This Is What Happens When You Get Pulled From ‘Australian Survivor’ For Medical Reasons

australian survivor blood vs water what happens when a player is injured nina twine

Getting injured is the worst nightmare of any Australian Survivor contestant, and unfortunately, we saw it happen last night as Nina Twine fractured her ankle and was pulled from the game.

Chatting to POPSUGAR Australia on Monday morning following her Sunday night elimination, we wanted to know: what actually happens when you’re removed from the game for medical reasons? Do you get a decent meal? Do you get to call your mum (who, in Nina’s case, happens to be two-time winner and Queen of Survivor, Sandra Diaz-Twine)?

As it turns out, the answer to basically all of our questions was no. In fact, aside from medical attention, they make sure to keep the Survivors pretty insulated from the outside world.

So what does actually happen?

“It’s pretty simple,” Nina revealed, saying that because she was still in the game, there “wasn’t much said” about what was going on.

“It’s like ‘this is what we’re doing, we’ll talk when we get there’,” she said. “You get examined, you see the doctors, they speak with you a little bit.”

She said that within the 24 hour grace period of being removed from the game, conversations are very much kept to the bare essentials, so no chatting with the doctor about what’s happening in the world or what’s on TV.

“It’s like, no talking to anybody, you’re still in game mode, so nothing changes besides being transported somewhere else and then you’re kind of just sitting there waiting by yourself,” she said. “I guess that’s the only thing that’s really different is the fact that you’re alone, besides maybe a doctor. There can’t really be a whole lot of communication because then it’s not fair if I come back and I’m like ‘hey guys, guess what I heard!’”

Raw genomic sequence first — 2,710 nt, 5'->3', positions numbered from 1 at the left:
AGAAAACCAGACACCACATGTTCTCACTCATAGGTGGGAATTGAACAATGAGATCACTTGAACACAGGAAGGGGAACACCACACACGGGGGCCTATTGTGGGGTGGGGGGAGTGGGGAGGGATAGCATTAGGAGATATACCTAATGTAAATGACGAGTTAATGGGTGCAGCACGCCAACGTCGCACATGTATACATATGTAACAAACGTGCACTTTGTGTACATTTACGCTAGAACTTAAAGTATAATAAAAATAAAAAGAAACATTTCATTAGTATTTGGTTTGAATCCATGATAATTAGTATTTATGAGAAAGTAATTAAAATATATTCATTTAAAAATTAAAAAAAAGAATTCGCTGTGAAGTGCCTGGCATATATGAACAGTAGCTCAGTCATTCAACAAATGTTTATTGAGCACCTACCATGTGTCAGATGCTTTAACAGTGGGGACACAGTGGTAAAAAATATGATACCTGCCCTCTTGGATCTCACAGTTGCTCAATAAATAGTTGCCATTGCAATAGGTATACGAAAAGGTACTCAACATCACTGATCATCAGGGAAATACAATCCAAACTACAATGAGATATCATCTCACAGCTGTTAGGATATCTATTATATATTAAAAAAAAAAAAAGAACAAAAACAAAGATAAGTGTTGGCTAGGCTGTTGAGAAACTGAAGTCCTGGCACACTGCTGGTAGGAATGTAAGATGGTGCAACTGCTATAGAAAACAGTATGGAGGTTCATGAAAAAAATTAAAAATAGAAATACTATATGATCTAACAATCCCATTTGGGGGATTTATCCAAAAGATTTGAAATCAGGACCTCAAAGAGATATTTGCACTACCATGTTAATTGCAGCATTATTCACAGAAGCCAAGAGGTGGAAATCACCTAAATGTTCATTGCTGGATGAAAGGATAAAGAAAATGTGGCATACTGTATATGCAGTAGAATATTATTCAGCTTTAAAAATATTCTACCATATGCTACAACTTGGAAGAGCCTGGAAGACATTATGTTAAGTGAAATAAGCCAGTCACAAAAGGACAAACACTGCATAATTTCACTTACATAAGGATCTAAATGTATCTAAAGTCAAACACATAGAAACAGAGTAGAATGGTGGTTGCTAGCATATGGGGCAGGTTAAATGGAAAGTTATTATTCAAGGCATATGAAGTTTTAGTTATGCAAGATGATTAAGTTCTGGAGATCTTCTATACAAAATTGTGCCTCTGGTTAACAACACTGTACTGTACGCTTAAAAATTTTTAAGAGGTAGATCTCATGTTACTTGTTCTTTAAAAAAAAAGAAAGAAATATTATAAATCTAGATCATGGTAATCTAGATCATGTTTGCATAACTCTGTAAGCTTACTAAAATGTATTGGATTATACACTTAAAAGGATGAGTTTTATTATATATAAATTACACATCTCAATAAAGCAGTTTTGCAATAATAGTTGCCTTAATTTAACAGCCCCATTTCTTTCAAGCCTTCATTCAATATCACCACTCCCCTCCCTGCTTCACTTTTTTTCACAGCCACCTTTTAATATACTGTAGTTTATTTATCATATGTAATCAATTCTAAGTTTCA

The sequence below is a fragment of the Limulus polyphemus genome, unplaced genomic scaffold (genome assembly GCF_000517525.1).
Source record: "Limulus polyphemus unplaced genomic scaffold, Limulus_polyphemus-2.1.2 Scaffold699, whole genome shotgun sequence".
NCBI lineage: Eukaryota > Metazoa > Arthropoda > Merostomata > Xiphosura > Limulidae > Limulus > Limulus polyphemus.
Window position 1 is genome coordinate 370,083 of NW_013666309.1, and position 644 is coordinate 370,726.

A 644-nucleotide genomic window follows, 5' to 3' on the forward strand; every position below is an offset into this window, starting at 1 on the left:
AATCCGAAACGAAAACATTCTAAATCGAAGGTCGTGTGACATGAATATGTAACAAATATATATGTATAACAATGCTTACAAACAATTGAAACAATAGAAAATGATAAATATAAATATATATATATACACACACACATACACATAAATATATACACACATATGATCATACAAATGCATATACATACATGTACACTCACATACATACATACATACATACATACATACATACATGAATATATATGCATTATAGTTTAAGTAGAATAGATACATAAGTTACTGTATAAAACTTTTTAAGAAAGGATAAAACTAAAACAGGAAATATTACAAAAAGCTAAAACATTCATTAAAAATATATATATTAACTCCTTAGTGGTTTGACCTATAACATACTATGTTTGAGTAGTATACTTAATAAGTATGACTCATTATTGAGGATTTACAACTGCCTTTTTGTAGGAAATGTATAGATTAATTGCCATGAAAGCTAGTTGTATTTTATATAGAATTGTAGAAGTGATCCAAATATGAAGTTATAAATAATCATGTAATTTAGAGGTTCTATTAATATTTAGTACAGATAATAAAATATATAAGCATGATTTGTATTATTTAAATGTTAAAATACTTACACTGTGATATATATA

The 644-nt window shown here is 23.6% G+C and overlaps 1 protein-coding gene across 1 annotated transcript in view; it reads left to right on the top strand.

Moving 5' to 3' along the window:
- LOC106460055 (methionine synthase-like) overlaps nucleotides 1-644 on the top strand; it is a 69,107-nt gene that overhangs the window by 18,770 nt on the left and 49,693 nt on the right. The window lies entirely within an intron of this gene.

In fact, they’re pretty strict about making sure that the castaway won’t have any unfair advantages if they’re able to return to the game.

“I had to sit backwards in certain areas, if there were posters and things like that,” Nina explained.

Nina explained that at the time, she was “only thinking of [her] ankle”, so she wasn’t really looking for any special advantages or information, but she understands why they keep everything pretty locked down.

“If it happened to someone else, I’d get it, because if they came back to the game with all this stuff I’d be like ‘wait that’s not fair! Why are they getting a juice box and talking to the doctor about what’s going on in the news?’” she explained, adding: “that’s not fair and it’s not right for the other people in the game.”

So there you have it, that’s what happens offscreen when our Survivors injure themselves.

Australian Survivor airs at 7.30pm, Sundays and Mondays, only on 10 and 10 Play on Demand.

Want more Australian Survivor? Read all of our stories here.

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